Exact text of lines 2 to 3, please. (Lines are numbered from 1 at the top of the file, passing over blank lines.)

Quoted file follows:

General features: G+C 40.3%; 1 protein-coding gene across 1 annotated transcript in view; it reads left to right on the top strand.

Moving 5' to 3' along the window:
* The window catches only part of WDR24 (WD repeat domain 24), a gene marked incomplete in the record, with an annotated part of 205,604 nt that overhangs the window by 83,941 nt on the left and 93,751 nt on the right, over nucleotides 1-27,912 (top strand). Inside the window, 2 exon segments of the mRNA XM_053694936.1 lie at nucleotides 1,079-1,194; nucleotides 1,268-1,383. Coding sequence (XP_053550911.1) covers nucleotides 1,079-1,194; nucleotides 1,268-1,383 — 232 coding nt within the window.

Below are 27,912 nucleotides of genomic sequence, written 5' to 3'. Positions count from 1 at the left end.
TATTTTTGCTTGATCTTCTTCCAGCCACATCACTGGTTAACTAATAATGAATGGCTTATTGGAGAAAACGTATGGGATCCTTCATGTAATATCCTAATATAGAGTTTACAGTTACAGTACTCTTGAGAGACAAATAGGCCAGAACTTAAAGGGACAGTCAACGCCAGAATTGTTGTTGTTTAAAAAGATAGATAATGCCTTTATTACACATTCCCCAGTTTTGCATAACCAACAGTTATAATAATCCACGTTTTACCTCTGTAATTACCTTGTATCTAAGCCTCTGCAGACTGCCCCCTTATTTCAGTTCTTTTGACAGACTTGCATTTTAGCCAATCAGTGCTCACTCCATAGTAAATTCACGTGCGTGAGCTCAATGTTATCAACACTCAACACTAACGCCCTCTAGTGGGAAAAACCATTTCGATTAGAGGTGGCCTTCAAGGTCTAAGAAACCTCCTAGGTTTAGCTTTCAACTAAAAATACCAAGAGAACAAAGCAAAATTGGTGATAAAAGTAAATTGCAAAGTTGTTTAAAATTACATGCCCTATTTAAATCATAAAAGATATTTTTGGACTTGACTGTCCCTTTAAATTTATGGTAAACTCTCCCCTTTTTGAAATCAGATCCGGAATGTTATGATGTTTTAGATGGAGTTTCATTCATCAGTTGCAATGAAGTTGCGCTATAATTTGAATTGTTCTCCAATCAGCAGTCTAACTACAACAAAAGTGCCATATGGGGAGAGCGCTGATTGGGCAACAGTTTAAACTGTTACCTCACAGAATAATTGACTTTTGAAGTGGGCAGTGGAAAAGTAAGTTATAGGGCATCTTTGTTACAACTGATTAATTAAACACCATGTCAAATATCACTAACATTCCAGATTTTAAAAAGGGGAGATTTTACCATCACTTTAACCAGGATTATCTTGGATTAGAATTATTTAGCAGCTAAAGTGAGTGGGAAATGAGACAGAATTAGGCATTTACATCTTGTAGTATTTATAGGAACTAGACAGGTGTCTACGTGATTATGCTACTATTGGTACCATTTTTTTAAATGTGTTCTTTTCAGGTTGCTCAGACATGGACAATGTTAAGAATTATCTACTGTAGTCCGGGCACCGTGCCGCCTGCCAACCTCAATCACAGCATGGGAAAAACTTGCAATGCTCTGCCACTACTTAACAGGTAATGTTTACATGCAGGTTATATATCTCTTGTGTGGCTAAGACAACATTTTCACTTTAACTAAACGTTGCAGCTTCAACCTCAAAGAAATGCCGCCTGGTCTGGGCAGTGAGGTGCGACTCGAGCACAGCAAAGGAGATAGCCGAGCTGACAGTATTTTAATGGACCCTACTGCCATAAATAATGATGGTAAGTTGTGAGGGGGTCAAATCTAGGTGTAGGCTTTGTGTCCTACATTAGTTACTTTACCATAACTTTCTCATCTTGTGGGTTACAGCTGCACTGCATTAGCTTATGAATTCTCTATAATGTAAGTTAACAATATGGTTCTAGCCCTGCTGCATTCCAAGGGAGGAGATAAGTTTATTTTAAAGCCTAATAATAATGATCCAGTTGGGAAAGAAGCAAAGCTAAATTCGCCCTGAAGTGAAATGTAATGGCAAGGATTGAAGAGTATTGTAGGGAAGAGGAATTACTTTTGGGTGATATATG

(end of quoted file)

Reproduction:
Moving 5' to 3' along the window:
* The window catches only part of WDR24 (WD repeat domain 24), a gene marked incomplete in the record, with an annotated part of 205,604 nt that overhangs the window by 83,941 nt on the left and 93,751 nt on the right, over nucleotides 1-27,912 (top strand). Inside the window, 2 exon segments of the mRNA XM_053694936.1 lie at nucleotides 1,079-1,194; nucleotides 1,268-1,383. Coding sequence (XP_053550911.1) covers nucleotides 1,079-1,194; nucleotides 1,268-1,383 — 232 coding nt within the window.